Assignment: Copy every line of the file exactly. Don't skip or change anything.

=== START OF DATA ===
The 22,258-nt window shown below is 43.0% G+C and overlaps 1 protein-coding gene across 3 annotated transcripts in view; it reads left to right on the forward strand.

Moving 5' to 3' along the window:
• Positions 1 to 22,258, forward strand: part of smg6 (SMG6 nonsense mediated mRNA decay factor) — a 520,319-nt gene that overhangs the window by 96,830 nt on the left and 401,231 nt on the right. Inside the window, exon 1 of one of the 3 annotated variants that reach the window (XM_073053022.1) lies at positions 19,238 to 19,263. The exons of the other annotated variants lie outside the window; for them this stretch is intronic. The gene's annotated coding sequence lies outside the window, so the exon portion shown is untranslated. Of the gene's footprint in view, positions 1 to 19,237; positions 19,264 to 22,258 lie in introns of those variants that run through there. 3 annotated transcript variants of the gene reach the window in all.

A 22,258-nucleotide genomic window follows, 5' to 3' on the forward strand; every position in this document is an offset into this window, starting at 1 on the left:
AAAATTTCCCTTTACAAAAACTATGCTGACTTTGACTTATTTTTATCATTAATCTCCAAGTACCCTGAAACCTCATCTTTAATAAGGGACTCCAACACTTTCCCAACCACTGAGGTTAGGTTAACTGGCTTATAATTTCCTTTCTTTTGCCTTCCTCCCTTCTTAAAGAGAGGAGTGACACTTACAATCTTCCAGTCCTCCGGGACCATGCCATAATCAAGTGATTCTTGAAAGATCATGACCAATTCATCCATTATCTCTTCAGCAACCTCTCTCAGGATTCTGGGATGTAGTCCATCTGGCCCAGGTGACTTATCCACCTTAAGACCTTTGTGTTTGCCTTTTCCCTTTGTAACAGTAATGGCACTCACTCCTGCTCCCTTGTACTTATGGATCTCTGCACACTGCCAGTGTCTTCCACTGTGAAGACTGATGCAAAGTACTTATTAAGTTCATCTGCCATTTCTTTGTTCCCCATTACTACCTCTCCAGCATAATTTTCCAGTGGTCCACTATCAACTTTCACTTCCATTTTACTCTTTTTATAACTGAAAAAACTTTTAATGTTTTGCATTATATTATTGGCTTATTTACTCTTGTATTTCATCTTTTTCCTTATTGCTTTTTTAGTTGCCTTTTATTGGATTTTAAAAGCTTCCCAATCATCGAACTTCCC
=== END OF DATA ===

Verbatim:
The 22,258-nt window shown below is 43.0% G+C and overlaps 1 protein-coding gene across 3 annotated transcripts in view; it reads left to right on the forward strand.

Moving 5' to 3' along the window:
• Positions 1 to 22,258, forward strand: part of smg6 (SMG6 nonsense mediated mRNA decay factor) — a 520,319-nt gene that overhangs the window by 96,830 nt on the left and 401,231 nt on the right. Inside the window, exon 1 of one of the 3 annotated variants that reach the window (XM_073053022.1) lies at positions 19,238 to 19,263. The exons of the other annotated variants lie outside the window; for them this stretch is intronic. The gene's annotated coding sequence lies outside the window, so the exon portion shown is untranslated. Of the gene's footprint in view, positions 1 to 19,237; positions 19,264 to 22,258 lie in introns of those variants that run through there. 3 annotated transcript variants of the gene reach the window in all.

A 22,258-nucleotide genomic window follows, 5' to 3' on the forward strand; every position in this document is an offset into this window, starting at 1 on the left:
AAAATTTCCCTTTACAAAAACTATGCTGACTTTGACTTATTTTTATCATTAATCTCCAAGTACCCTGAAACCTCATCTTTAATAAGGGACTCCAACACTTTCCCAACCACTGAGGTTAGGTTAACTGGCTTATAATTTCCTTTCTTTTGCCTTCCTCCCTTCTTAAAGAGAGGAGTGACACTTACAATCTTCCAGTCCTCCGGGACCATGCCATAATCAAGTGATTCTTGAAAGATCATGACCAATTCATCCATTATCTCTTCAGCAACCTCTCTCAGGATTCTGGGATGTAGTCCATCTGGCCCAGGTGACTTATCCACCTTAAGACCTTTGTGTTTGCCTTTTCCCTTTGTAACAGTAATGGCACTCACTCCTGCTCCCTTGTACTTATGGATCTCTGCACACTGCCAGTGTCTTCCACTGTGAAGACTGATGCAAAGTACTTATTAAGTTCATCTGCCATTTCTTTGTTCCCCATTACTACCTCTCCAGCATAATTTTCCAGTGGTCCACTATCAACTTTCACTTCCATTTTACTCTTTTTATAACTGAAAAAACTTTTAATGTTTTGCATTATATTATTGGCTTATTTACTCTTGTATTTCATCTTTTTCCTTATTGCTTTTTTAGTTGCCTTTTATTGGATTTTAAAAGCTTCCCAATCATCGAACTTCCC